Business and People Strategy and Performance

Blog: The Rise and Fall of the Workforce

  • June 16, 2022

How will businesses fill the gaps left by ‘The Great Resignation’ and prevent further losses?

Where are people going?

The ONS’ latest numbers suggest a slight uptick in employment in the UK over the last month or so, but the total working population remains below pre-COVID-19 levels (LFS, 2022).

Self-employment and part-time work have seen the most losses, undoubtedly due to the difficult financial circumstances over the past few years.

Now, vacancies outnumber workers for the first time on record, with around one in five UK workers strongly considering a change in job and another 16% considering leaving the workforce altogether (PwC, 2022).

Why are they leaving?

Vicki Pryce, Chief Economic Adviser and board member at the Centre for Economics and Business Research, has identified this issue as an important one within the geopolitical landscape: “[the] labour force in the UK has indeed shrunk, for reasons including inactivity and people leaving the country because of Brexit.”

‘The Great Resignation’, as it’s known, may be partly to blame: as Vicki explains, “[it’s] an interesting phenomenon; it’s not just people leaving jobs, but leaving certain sectors (like hospitality or transport) or leaving the labour market altogether. This has created a lot of tightness in the labour market.”

“[However], it could ease at some point, with students entering the labour market or particularly if wages rise. It’s really a very interesting situation ahead, because employees might finally get a little bit more power…in terms of how they go back to the office, or where they work from.”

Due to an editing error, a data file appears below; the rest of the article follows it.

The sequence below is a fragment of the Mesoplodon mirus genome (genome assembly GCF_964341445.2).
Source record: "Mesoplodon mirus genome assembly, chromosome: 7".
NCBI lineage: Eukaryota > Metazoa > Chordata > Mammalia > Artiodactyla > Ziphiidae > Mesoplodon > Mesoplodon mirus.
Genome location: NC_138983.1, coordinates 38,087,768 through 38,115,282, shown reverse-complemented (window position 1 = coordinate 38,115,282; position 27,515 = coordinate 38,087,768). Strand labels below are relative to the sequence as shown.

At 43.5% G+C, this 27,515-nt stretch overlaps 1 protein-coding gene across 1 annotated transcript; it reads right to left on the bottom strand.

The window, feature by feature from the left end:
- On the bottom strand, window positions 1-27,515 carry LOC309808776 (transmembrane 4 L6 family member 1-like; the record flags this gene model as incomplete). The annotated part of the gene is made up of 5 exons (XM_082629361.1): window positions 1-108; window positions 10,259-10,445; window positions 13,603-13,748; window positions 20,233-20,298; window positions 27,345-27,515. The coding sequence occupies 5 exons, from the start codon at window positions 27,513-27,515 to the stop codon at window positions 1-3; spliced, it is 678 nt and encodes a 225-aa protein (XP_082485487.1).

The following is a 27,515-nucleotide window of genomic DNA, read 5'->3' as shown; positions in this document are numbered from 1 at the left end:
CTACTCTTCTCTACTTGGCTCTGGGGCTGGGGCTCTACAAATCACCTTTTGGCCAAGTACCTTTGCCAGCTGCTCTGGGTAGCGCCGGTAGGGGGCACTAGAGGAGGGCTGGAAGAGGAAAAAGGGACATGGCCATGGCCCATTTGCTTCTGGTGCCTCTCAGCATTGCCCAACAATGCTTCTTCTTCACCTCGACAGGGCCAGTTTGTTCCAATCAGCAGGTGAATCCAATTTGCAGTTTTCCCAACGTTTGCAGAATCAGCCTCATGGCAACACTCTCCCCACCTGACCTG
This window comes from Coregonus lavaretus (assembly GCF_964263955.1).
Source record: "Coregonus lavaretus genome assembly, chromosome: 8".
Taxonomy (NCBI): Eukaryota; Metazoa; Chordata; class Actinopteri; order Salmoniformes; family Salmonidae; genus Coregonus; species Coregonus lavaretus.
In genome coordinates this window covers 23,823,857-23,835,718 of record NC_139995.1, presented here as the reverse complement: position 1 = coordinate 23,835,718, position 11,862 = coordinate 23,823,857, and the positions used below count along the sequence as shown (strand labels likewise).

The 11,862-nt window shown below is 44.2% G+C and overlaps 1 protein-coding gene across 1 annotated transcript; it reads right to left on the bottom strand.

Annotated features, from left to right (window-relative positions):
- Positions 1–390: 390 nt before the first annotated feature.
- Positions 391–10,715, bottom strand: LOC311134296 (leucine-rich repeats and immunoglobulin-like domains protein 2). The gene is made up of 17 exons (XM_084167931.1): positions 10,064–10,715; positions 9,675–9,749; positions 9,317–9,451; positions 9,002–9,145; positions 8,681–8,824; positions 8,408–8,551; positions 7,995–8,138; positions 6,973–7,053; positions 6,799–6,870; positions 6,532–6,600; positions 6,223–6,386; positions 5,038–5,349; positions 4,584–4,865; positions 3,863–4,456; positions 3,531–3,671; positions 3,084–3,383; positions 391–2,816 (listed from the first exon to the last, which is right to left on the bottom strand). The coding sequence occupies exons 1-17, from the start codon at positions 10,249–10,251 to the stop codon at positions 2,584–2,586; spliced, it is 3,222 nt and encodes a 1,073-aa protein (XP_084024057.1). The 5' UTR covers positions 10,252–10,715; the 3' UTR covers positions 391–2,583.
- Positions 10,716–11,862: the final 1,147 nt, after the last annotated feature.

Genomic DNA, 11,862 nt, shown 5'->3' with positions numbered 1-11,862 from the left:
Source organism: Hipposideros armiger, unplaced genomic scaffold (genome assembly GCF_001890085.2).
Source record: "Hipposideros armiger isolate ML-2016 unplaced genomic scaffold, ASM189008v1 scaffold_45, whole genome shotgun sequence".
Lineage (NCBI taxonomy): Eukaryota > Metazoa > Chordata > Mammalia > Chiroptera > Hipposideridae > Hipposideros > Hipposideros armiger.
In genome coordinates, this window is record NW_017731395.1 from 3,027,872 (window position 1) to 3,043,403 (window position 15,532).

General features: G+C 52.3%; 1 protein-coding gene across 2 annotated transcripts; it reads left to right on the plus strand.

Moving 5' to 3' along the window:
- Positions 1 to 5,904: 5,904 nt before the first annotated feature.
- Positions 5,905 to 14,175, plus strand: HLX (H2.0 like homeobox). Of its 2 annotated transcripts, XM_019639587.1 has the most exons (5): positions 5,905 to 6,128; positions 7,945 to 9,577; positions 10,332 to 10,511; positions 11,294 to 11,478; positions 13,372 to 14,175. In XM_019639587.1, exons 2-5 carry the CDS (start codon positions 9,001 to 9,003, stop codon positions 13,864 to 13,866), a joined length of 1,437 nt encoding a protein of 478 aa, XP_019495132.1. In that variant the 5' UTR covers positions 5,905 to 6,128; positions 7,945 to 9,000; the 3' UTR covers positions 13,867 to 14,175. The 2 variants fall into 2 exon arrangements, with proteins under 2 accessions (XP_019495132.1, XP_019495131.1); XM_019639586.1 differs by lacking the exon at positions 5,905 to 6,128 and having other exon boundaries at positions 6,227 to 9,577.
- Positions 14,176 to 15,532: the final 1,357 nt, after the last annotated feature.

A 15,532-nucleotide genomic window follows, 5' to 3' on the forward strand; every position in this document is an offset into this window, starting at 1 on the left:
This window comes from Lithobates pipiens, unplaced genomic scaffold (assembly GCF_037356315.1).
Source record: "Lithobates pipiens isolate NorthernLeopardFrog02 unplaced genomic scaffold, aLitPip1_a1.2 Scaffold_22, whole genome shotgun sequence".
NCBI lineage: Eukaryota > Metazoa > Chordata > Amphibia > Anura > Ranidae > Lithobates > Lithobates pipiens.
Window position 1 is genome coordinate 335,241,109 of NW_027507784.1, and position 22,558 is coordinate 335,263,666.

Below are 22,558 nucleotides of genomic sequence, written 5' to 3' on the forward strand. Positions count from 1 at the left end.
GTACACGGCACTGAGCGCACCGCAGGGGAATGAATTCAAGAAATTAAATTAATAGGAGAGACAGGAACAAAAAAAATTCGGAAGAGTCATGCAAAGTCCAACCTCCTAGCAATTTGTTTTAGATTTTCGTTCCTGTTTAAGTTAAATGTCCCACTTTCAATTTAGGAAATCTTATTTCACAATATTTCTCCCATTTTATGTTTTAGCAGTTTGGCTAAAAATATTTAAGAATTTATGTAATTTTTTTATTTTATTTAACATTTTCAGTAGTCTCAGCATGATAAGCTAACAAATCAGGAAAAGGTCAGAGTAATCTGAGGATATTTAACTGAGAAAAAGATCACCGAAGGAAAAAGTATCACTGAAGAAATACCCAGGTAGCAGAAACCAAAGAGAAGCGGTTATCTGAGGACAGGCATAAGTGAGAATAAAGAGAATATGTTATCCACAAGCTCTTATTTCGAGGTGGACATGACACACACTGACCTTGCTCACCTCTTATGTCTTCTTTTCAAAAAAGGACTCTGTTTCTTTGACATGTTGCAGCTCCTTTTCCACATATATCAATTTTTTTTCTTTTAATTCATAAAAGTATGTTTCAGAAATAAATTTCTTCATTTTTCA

That certainly seems to be reflected in the numbers: for people who can work from home, 63% say they prefer some mix of in-person and remote working, and the same group said they expect their employer to offer that mix for at least the next 12 months. (PwC, 2022)

Respondents to CRF’s survey in May 2022 suggested that almost 70% of employers’ workforces were reluctant to return to the office, highlighting how normal hybrid or home working has become.

Who will fill the gaps?

Aside from people exiting the workforce, the other pressing issue is the consequence of the UK’s ageing population. When the UK’s population begins to fall in the mid-2020s, as the Financial Times predicted in January, the country will become increasingly reliant on migrant workers as a source of labour.

“We still have migration from outside the EU and some rules have changed to facilitate that,” Vicki outlines, “such as allowing people to stay longer and reducing the salary threshold for entry.”

“Interestingly, looking across Europe, the UK is probably the only country that will have an increase in its working population. So, its impact won’t be as acute here as in the rest of Europe, where working populations are expected to continue decreasing.”

Whether this will be enough to counterbalance the natural population decrease over the next decade, remains to be seen.

In the meantime, upskilling remains essential for employers and employees alike. With only 40% of employers actively prioritising training and development within their existing workforce, many young workers in particular fear being left out of the technological developments that will dictate their employability in years to come. (PwC, 2022)

The ability to retain a skilled, engaged working population will undoubtedly dictate business performance in such a volatile marketplace.

CRF’s recent research report, Building a Future-Fit Workforce – Reskilling and Rethinking Work, takes a closer look at the issues. Read here.

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